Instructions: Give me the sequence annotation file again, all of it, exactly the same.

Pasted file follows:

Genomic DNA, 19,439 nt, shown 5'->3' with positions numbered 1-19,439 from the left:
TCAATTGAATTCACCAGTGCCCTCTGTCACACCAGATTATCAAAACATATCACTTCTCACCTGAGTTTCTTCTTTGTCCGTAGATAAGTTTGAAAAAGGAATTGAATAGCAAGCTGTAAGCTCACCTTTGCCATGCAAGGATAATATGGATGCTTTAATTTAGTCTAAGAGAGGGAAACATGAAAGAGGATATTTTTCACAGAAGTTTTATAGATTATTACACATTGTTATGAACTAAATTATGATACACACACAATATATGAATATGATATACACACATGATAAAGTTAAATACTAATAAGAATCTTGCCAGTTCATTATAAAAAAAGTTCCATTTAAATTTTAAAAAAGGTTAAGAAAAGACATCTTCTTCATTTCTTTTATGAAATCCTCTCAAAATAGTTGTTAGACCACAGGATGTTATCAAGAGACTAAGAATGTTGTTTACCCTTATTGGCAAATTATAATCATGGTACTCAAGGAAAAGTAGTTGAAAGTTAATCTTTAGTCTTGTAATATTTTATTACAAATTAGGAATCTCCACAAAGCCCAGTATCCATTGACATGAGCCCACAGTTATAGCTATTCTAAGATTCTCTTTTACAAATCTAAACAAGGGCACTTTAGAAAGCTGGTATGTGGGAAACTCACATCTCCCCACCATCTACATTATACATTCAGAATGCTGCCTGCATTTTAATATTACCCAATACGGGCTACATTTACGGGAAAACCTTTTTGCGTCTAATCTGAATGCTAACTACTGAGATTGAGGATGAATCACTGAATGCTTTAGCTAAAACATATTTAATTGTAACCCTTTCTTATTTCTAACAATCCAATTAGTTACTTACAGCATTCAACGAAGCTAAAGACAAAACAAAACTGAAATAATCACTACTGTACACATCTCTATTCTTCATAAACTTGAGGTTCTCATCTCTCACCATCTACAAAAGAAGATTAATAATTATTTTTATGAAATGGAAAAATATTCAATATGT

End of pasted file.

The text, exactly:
Genomic DNA, 19,439 nt, shown 5'->3' with positions numbered 1-19,439 from the left:
TCAATTGAATTCACCAGTGCCCTCTGTCACACCAGATTATCAAAACATATCACTTCTCACCTGAGTTTCTTCTTTGTCCGTAGATAAGTTTGAAAAAGGAATTGAATAGCAAGCTGTAAGCTCACCTTTGCCATGCAAGGATAATATGGATGCTTTAATTTAGTCTAAGAGAGGGAAACATGAAAGAGGATATTTTTCACAGAAGTTTTATAGATTATTACACATTGTTATGAACTAAATTATGATACACACACAATATATGAATATGATATACACACATGATAAAGTTAAATACTAATAAGAATCTTGCCAGTTCATTATAAAAAAAGTTCCATTTAAATTTTAAAAAAGGTTAAGAAAAGACATCTTCTTCATTTCTTTTATGAAATCCTCTCAAAATAGTTGTTAGACCACAGGATGTTATCAAGAGACTAAGAATGTTGTTTACCCTTATTGGCAAATTATAATCATGGTACTCAAGGAAAAGTAGTTGAAAGTTAATCTTTAGTCTTGTAATATTTTATTACAAATTAGGAATCTCCACAAAGCCCAGTATCCATTGACATGAGCCCACAGTTATAGCTATTCTAAGATTCTCTTTTACAAATCTAAACAAGGGCACTTTAGAAAGCTGGTATGTGGGAAACTCACATCTCCCCACCATCTACATTATACATTCAGAATGCTGCCTGCATTTTAATATTACCCAATACGGGCTACATTTACGGGAAAACCTTTTTGCGTCTAATCTGAATGCTAACTACTGAGATTGAGGATGAATCACTGAATGCTTTAGCTAAAACATATTTAATTGTAACCCTTTCTTATTTCTAACAATCCAATTAGTTACTTACAGCATTCAACGAAGCTAAAGACAAAACAAAACTGAAATAATCACTACTGTACACATCTCTATTCTTCATAAACTTGAGGTTCTCATCTCTCACCATCTACAAAAGAAGATTAATAATTATTTTTATGAAATGGAAAAATATTCAATATGT